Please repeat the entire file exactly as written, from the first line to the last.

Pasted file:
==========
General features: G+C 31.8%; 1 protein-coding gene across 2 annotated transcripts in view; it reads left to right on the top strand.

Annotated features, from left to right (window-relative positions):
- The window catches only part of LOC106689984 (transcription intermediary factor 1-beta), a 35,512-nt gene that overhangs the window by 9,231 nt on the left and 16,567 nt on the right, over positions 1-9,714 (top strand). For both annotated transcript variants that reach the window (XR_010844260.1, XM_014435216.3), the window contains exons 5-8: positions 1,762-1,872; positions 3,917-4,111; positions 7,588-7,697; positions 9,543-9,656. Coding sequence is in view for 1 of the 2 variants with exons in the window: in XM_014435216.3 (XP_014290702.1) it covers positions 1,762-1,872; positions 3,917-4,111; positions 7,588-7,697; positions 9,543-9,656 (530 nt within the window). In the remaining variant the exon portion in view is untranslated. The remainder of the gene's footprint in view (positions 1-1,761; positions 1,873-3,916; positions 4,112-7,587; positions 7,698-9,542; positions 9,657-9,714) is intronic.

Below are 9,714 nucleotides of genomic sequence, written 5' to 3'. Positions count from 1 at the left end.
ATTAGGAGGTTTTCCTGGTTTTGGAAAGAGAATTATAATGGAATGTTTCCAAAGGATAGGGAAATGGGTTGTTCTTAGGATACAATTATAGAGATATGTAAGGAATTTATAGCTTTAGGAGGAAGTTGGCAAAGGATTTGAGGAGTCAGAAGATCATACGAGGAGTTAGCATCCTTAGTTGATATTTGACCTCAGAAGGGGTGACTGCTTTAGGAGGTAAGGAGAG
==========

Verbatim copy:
General features: G+C 31.8%; 1 protein-coding gene across 2 annotated transcripts in view; it reads left to right on the top strand.

Annotated features, from left to right (window-relative positions):
- The window catches only part of LOC106689984 (transcription intermediary factor 1-beta), a 35,512-nt gene that overhangs the window by 9,231 nt on the left and 16,567 nt on the right, over positions 1-9,714 (top strand). For both annotated transcript variants that reach the window (XR_010844260.1, XM_014435216.3), the window contains exons 5-8: positions 1,762-1,872; positions 3,917-4,111; positions 7,588-7,697; positions 9,543-9,656. Coding sequence is in view for 1 of the 2 variants with exons in the window: in XM_014435216.3 (XP_014290702.1) it covers positions 1,762-1,872; positions 3,917-4,111; positions 7,588-7,697; positions 9,543-9,656 (530 nt within the window). In the remaining variant the exon portion in view is untranslated. The remainder of the gene's footprint in view (positions 1-1,761; positions 1,873-3,916; positions 4,112-7,587; positions 7,698-9,542; positions 9,657-9,714) is intronic.

Below are 9,714 nucleotides of genomic sequence, written 5' to 3'. Positions count from 1 at the left end.
ATTAGGAGGTTTTCCTGGTTTTGGAAAGAGAATTATAATGGAATGTTTCCAAAGGATAGGGAAATGGGTTGTTCTTAGGATACAATTATAGAGATATGTAAGGAATTTATAGCTTTAGGAGGAAGTTGGCAAAGGATTTGAGGAGTCAGAAGATCATACGAGGAGTTAGCATCCTTAGTTGATATTTGACCTCAGAAGGGGTGACTGCTTTAGGAGGTAAGGAGAG